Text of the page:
Biomedical Informatics Infrastructure

The infrastructure of the combined C2B2 and HICCC (Herbert Irving Comprehensive Cancer Center) facilities is available to meet needs ranging from those of the bench scientist to the most sophisticated computational scientist. It comprises one of the largest academic computing centers devoted to molecular and systems biology. Capabilities include microarray data analysis and storage, sequence and pathway analysis, and extend all the way to the most recent algorithms for regulatory network reverse engineering. The equipment is housed in several modern datacenters located in the Herbert Irving Cancer Center and in the Russ Berrie Pavilion. The infrastructure described here can be used directly by interested scientists, or through C2B2/HICCC bioinformatics consultants.

Through a twelve million dollar grant from Empire State Development Corporation (ESDC), the C2B2 constructed a state of the art data center in the Irving Cancer Research Center (ICRC) to support biology related research computing at Columbia University. The data center is a 2000 ft.2 server room capable of housing up to 86 server racks, including 22 high-density racks which can house the dense, power-consuming hardware used by high performance computing clusters. The data center is configured with a 1 MW battery backup unit (UPS) and a highly available 10 Gbps core network infrastructure.

As a part of the ESDC grant, a high performance compute cluster (code-named “titan”) as well as high performance, reliable storage have been installed in the data center. The compute cluster consisting of 466 systems (3728 processor cores) is presently ranked #124 in the international Top500 Supercomputers list, recognizing it as one of the most powerful computers in the world. An Isilon® clustered Network Attached Storage (NAS) solution provides a scalable, reliable, high-speed 168 TB of storage to the compute cluster to facilitate the manipulation of very large data sets required by biology related research computing. The research computing environment is augmented with a high capacity, scalable backup infrastructure and a robust computing infrastructure offering database, web, mail/collaboration, and authentication services.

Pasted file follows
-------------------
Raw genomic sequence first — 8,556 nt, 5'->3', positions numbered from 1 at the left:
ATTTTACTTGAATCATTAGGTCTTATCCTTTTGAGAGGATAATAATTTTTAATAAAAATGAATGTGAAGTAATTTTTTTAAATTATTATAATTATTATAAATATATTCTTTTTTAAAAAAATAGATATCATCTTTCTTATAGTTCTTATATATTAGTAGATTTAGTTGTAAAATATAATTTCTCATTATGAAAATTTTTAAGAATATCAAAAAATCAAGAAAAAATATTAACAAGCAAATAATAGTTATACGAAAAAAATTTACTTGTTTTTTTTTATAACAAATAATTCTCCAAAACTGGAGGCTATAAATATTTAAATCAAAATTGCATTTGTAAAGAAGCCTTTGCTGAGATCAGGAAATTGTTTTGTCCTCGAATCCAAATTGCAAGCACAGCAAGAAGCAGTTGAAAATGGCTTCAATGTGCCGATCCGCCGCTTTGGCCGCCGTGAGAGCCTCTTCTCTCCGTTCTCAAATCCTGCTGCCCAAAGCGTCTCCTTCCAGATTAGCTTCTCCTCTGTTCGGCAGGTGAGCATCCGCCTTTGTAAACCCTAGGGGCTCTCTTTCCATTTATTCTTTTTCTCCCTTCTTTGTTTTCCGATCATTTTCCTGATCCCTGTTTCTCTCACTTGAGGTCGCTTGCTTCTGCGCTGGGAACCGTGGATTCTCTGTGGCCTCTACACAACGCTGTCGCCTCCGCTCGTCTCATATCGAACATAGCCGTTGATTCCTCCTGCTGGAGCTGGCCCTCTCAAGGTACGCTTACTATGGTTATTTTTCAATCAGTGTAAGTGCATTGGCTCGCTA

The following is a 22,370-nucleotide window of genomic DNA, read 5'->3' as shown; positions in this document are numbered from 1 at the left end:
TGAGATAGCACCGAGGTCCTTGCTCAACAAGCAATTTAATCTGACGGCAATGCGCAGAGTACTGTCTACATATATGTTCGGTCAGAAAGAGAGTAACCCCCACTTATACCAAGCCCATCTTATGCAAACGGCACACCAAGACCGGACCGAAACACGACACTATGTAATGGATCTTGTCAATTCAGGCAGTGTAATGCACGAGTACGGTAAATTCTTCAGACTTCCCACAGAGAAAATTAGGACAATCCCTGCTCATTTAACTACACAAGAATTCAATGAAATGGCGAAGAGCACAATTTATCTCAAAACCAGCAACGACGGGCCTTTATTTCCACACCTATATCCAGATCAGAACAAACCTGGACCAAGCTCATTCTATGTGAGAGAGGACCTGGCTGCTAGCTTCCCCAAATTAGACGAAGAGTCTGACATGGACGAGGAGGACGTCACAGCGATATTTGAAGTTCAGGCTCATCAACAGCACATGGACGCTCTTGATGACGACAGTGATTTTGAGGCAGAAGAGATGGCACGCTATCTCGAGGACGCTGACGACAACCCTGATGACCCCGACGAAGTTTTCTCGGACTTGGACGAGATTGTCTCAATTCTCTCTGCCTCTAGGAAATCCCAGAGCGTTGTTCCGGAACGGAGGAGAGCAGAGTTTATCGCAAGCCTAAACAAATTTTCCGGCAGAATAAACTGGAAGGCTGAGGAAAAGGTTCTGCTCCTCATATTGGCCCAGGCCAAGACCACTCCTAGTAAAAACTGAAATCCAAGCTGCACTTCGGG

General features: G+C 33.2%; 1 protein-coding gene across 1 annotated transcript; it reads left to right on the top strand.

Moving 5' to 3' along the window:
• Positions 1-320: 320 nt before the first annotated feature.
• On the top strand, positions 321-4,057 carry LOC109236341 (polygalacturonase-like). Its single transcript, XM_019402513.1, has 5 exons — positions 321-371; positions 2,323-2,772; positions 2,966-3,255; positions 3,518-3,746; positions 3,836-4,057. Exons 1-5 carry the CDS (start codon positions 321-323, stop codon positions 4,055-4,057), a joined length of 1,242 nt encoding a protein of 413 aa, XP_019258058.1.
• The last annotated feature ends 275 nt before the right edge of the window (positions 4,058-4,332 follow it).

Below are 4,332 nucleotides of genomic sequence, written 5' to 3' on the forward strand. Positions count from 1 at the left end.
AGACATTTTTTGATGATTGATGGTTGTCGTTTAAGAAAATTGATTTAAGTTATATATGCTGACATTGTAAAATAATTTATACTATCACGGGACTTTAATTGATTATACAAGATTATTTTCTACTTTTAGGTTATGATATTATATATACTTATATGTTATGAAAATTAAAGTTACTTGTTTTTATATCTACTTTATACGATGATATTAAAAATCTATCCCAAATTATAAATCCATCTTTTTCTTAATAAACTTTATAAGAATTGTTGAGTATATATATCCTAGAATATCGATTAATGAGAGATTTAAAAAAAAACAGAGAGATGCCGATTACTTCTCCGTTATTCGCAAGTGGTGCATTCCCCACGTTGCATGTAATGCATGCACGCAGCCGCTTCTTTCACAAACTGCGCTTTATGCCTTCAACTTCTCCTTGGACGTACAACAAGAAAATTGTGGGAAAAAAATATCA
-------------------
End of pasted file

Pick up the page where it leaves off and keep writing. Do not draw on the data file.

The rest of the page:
The new ICRC Data Center provides C2B2 and Columbia University with one of the most advanced technology centers dedicated to biological computing in the world.

Hardware: State-of-the-art clusters are available for large-scale computational jobs, and are supported by a full set of servers for databases, web applications, large memory SMP jobs, grid-computing, and automated backup. The clusters are used both to run existing software and for custom development, for which a full set of compilers is available.

Software: A variety of both licensed and open-source packages are supported that span the full range of bioinformatics tasks.

Databases: C2B2 members themselves creates and maintain a number of widely-used databases. In addition, all important sequence and structure databases are maintained centrally. This allows direct large-scale searches, if need be using custom algorithms and cluster computing.

geWorkbench: A growing number of local services and databases can be accessed through geWorkbench, an integrated genomics platform written in Java.

Communications: C2B2 provides a dedicated room for data analysis, which also includes modern wide-screen video conferencing capabilities.

Support: A professional systems support team designs and maintains the datacenters in which the servers are housed, and support C2B2/HICCC members in both desktop and cluster computing.

Hosting services: C2B2 offers a variety of collocation & hosting services including cluster time, storage, backup, mail & collaborative tools, web hosting, desktop support and server equipment hosting to qualifying research groups.

Access and Contacts

Many of the databases created and maintained by C2B2 are publicly available through the web. However, some databases and programs are only available by directly logging on to local machines or through Facility staff, or require special accounts.

  1. All logins to C2B2 Linux and Unix computers are made using SSH to the gateway node From there you can use SSH to log into a specific computational server.
  2. For GeneSpring and Partek, please contact Renu Pandita, at
  3. For Systems support information, please see the Systems group page at